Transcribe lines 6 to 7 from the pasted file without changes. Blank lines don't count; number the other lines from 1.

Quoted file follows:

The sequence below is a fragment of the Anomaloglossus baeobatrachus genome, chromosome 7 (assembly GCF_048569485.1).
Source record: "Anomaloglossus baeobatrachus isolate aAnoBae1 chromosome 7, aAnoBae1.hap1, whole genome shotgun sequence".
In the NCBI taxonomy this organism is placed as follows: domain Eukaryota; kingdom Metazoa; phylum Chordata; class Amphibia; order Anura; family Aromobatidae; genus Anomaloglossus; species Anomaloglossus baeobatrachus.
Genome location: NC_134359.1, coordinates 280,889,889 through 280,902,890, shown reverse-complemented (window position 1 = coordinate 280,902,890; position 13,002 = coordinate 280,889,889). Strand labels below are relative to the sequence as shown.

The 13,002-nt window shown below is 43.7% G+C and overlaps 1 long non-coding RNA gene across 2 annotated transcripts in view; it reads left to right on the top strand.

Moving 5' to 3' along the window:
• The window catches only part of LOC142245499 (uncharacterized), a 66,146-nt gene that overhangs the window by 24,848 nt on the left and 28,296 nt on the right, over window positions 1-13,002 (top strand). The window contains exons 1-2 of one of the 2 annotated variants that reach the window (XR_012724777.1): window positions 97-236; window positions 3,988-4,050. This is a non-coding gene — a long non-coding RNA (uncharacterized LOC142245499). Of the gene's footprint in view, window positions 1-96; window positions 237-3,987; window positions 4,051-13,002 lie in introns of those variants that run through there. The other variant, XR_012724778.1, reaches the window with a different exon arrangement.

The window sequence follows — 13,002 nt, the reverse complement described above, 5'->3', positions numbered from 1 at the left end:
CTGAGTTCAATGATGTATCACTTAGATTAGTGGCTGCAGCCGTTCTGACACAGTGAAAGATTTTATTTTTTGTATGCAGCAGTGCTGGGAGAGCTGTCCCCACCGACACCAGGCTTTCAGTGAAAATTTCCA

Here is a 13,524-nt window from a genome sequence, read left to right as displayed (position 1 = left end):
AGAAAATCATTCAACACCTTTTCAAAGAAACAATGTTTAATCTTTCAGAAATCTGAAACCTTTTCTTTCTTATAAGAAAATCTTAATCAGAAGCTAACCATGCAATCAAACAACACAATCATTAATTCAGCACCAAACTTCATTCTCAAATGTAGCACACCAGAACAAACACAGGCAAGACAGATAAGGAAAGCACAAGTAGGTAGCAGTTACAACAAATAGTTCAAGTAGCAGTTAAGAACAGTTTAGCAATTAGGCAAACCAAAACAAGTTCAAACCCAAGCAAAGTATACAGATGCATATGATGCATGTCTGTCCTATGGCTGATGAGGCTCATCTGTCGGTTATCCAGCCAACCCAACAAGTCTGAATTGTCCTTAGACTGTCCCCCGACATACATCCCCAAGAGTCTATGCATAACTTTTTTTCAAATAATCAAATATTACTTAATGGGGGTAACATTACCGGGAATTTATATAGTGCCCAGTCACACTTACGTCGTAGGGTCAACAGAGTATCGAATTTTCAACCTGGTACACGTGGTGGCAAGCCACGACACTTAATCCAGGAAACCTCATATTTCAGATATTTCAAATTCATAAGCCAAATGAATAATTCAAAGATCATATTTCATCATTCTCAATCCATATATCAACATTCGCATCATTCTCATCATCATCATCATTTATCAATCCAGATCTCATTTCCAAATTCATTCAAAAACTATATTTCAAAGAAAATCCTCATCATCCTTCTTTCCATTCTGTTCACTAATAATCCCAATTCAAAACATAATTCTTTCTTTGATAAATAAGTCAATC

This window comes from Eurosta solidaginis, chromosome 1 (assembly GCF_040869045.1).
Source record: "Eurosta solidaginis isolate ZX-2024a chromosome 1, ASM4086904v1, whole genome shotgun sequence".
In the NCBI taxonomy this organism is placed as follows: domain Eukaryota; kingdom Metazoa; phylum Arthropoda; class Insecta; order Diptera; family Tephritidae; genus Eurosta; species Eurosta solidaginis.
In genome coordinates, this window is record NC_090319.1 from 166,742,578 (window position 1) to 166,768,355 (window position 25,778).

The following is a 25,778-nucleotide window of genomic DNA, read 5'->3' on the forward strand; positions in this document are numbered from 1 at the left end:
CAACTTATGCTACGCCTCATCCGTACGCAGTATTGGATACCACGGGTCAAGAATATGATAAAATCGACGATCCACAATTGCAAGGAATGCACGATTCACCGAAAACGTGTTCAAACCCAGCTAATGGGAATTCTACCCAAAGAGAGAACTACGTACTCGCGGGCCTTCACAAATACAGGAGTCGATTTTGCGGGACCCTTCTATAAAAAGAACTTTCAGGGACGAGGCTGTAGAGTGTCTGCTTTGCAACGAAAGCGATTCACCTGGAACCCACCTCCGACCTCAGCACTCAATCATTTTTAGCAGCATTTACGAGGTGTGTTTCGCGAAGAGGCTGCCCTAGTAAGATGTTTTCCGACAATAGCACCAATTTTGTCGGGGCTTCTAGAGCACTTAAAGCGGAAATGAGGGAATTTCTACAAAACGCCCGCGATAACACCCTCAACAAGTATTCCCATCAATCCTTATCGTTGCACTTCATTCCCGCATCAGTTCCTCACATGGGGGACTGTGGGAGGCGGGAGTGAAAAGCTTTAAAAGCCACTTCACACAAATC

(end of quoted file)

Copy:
Moving 5' to 3' along the window:
• The window catches only part of LOC142245499 (uncharacterized), a 66,146-nt gene that overhangs the window by 24,848 nt on the left and 28,296 nt on the right, over window positions 1-13,002 (top strand). The window contains exons 1-2 of one of the 2 annotated variants that reach the window (XR_012724777.1): window positions 97-236; window positions 3,988-4,050. This is a non-coding gene — a long non-coding RNA (uncharacterized LOC142245499). Of the gene's footprint in view, window positions 1-96; window positions 237-3,987; window positions 4,051-13,002 lie in introns of those variants that run through there. The other variant, XR_012724778.1, reaches the window with a different exon arrangement.